Over 2,200 lots were presented in this sale, the catalogue for which will be another essential reference for specialist collectors of the Falkland Islands, including as it did the outstanding collection formed by Bryant Rose, an early member of the Falkland Islands Philatelic Study Group.
Among a well-received section of 1918-20 “WAR STAMP” overprints the front cover item, a corner pair of the 1s. with one stamp missing the overprint due to a paper fold (lot 1723), reached a gratifying £11,052, whilst the newly identified pair of the 1s. from the Fifth Overprinting with one stamp showing the overprint partially omitted (lot 1741) rose to £6,140.
An exceptional example of the Black Frank on an envelope sent in 1871 to future postmaster George Travis (lot 1555) achieved an impressive £14,280, the highest price in the sale. A mint block of twenty of the 1898 5s. red, one of the largest known and formerly held in the Koefman collection, reached £4,298. Collectors in the room were outfought by two telephone bidders each desperate to secure the imprint block of four of the 1938-50 £1 Fourth Printing (lot 1832) resulting in a remarkable final price of £3,438.
Foreign countries are more poorly followed in the United Kingdom than those of the former British Empire but plenty of interest was received from around the world for the lots created from the Les Skabinsky collection of Poland. A fine study of the 1919 “POCZTA/POLSKA” Overprints (lot 1222) doubled its estimated value at £6,326.
Among other interesting realisations, two full imperforate sheets of thirty (frustratingly each missing one corner stamp) of the Queensland 1882-95 2s.6d., printed as sample proofs by Bradbury Wilkinson in lake-brown and rosy vermilion respectively (lots 240, 241) found a new home for £3,808 apiece. A marginal pair of the India 1854 ’91/2 Arches’ 1/2a. vermilion (lot 717), attractive despite one having a central inclusion, climbed to £3,213. A previously unrecorded set (less the 5r.) of Uganda Railway Telegraphs from 1902 and perforated “CANCELLED” (lot 182, at top), a further gem from the De Lacy-Spencer collection, was fought up to £2,618. This auction offered a particularly wide range of material with response varying sharply between countries, providing a fascinating overview of a market in transition. Postal stationery continues to be a poor relation to stamps and bidders were few in this area whilst the response to airmails was uneven between countries. A strong section of Miscellaneous & Mixed Lots again revealed that the offering of a collection intact can often be the most effective method of sale as dealers and collectors again fought spiritedly for possible bargains in a well-attended and busy auction room.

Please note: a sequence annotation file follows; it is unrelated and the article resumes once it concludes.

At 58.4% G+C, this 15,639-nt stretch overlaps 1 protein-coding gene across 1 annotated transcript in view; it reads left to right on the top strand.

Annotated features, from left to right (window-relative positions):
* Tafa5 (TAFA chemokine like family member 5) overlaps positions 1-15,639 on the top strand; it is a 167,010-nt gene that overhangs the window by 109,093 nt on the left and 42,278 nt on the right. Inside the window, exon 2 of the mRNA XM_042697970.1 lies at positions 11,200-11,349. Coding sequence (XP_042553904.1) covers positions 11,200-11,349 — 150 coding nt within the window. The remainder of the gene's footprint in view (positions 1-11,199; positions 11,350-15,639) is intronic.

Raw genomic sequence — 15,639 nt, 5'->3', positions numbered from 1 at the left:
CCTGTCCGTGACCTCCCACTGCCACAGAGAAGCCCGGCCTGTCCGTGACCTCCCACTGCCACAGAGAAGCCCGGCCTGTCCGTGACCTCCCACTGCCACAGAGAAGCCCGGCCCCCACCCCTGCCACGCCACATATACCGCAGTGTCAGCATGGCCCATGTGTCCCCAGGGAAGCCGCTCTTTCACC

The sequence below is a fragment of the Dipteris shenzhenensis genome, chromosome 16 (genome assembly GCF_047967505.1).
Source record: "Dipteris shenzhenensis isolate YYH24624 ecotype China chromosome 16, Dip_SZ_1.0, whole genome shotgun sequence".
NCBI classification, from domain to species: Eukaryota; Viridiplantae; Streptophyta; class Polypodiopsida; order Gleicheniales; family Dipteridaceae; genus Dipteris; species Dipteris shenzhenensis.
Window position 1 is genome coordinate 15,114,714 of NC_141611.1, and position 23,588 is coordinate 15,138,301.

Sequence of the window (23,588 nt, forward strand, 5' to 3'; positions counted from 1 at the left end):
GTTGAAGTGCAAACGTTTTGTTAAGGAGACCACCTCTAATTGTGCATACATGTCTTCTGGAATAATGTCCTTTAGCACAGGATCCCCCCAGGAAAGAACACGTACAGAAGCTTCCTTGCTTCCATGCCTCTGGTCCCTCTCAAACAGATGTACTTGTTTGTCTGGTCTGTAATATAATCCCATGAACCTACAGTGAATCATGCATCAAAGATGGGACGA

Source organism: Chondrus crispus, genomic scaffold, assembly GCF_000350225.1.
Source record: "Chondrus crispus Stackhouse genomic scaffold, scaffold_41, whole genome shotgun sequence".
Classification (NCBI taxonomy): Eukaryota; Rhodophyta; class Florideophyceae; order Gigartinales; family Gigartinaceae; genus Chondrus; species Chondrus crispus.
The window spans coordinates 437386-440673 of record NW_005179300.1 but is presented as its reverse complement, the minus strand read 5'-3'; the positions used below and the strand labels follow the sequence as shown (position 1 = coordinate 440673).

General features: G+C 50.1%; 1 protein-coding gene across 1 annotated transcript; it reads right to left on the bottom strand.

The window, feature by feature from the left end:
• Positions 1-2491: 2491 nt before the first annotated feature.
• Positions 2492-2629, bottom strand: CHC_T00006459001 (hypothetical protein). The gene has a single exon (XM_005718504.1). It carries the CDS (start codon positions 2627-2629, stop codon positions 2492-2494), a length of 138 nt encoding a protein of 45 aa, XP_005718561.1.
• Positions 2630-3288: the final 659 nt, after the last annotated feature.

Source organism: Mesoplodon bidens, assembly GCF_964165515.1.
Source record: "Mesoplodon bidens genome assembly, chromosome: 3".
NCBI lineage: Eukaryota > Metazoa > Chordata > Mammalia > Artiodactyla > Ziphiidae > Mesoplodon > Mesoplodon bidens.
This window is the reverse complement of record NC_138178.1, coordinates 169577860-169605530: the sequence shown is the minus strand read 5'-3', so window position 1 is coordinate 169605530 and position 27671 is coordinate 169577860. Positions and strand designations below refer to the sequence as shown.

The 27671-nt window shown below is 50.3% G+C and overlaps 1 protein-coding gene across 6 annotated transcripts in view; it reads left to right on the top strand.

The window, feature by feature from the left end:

Prices quoted include buyer’s premium and taxes.
Full listings of prices realised at each auction may be downloaded from the Grosvenor website www.grosvenorauctions.com. Please contact Andrew Williams at Grosvenor for further information.